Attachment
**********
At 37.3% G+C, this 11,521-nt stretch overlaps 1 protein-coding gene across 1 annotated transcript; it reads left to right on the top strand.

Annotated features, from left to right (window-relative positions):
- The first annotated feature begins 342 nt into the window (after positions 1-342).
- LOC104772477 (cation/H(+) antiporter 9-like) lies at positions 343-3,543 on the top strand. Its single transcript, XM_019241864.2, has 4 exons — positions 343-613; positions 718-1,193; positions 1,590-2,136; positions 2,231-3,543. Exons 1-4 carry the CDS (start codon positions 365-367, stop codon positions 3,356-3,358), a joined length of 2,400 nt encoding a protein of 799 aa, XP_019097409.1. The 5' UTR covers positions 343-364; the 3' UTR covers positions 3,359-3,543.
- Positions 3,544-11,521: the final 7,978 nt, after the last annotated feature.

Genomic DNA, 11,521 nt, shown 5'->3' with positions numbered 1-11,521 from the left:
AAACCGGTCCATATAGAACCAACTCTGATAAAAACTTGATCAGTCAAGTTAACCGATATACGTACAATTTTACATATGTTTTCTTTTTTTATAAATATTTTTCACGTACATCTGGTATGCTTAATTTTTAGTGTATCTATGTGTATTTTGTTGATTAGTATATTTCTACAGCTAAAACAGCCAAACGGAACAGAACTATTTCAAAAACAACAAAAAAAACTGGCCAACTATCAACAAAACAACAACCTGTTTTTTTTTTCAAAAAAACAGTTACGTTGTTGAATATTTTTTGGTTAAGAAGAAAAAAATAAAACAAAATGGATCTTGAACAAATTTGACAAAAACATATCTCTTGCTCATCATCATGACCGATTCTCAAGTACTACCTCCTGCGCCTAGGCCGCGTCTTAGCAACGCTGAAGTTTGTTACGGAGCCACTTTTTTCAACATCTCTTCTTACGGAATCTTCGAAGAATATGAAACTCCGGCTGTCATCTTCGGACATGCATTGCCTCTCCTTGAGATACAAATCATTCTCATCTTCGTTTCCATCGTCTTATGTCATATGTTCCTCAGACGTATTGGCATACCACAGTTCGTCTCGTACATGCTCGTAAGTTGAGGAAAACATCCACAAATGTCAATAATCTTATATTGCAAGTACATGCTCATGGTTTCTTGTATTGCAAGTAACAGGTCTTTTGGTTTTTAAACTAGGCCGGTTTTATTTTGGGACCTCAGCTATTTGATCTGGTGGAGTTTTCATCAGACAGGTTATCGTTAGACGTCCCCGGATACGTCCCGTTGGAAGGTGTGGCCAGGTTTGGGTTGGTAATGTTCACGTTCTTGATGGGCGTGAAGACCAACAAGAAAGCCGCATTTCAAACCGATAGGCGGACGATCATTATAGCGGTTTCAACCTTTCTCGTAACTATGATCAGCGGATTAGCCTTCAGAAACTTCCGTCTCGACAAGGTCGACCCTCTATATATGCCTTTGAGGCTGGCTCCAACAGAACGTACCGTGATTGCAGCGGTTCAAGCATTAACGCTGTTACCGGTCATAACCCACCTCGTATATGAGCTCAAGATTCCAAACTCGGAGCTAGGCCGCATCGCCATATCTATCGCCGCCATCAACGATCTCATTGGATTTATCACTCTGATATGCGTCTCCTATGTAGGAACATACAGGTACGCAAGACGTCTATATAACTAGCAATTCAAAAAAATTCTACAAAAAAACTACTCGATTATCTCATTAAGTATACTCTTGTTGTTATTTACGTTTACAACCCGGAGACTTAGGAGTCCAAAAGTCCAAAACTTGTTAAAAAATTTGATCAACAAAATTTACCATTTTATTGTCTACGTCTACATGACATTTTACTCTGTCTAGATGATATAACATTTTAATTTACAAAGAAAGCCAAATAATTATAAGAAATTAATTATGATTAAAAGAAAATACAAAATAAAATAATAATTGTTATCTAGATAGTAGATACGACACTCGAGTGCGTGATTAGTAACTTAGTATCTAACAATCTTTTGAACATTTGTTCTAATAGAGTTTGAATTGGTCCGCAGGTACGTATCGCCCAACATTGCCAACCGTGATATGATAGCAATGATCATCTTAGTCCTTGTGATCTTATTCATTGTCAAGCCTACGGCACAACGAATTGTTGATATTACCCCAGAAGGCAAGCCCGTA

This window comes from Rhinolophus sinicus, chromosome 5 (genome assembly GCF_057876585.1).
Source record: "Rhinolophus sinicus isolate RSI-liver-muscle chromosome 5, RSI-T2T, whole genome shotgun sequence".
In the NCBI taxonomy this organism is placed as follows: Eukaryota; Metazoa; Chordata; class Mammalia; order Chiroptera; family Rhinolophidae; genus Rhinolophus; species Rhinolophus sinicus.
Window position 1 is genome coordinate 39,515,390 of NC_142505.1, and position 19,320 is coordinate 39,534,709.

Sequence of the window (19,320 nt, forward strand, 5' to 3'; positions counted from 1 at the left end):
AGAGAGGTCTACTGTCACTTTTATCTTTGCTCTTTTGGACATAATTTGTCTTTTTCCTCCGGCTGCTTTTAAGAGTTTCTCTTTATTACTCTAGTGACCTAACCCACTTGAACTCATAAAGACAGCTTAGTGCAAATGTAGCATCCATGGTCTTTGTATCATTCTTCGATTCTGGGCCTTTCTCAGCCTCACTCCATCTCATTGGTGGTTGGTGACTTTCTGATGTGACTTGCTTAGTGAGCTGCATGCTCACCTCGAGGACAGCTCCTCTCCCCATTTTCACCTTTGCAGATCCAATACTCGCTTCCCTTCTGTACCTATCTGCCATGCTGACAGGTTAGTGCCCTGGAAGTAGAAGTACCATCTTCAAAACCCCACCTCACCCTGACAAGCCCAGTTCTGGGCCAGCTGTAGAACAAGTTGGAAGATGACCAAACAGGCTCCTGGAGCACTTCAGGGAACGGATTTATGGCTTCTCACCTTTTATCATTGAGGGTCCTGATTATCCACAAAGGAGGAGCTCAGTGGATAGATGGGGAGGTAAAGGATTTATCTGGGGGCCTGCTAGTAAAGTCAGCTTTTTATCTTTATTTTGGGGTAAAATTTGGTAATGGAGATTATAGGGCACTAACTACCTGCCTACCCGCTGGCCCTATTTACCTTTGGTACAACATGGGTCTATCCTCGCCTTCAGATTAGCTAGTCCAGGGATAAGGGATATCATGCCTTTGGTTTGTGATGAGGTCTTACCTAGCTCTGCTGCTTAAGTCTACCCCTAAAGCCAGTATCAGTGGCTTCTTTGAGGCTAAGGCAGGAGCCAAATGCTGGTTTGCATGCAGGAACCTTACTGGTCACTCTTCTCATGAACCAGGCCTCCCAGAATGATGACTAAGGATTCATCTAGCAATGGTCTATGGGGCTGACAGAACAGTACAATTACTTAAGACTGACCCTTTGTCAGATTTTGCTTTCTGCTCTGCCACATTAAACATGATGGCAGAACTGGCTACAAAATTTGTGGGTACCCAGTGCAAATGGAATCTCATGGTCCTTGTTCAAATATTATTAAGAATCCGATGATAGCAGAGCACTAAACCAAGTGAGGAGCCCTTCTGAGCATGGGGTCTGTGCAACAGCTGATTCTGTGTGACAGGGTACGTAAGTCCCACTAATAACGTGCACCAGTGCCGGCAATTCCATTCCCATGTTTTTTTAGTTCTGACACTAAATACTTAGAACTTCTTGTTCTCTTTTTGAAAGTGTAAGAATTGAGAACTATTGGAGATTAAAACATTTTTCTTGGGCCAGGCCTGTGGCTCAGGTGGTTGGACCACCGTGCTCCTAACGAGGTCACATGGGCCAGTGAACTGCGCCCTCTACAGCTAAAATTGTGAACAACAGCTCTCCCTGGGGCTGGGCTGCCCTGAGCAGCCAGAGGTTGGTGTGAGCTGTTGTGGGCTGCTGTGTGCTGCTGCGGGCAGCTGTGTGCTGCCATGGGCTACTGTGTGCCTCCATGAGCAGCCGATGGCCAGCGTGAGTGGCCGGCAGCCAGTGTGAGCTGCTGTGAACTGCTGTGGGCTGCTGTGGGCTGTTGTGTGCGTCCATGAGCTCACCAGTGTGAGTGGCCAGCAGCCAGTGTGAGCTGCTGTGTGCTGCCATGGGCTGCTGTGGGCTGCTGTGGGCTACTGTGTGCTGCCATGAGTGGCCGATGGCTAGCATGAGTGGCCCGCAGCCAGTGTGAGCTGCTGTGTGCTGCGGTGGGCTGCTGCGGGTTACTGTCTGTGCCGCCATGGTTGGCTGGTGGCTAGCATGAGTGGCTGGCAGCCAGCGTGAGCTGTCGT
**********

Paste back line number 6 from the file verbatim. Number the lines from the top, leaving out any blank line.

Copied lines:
Genomic DNA, 11,521 nt, shown 5'->3' with positions numbered 1-11,521 from the left: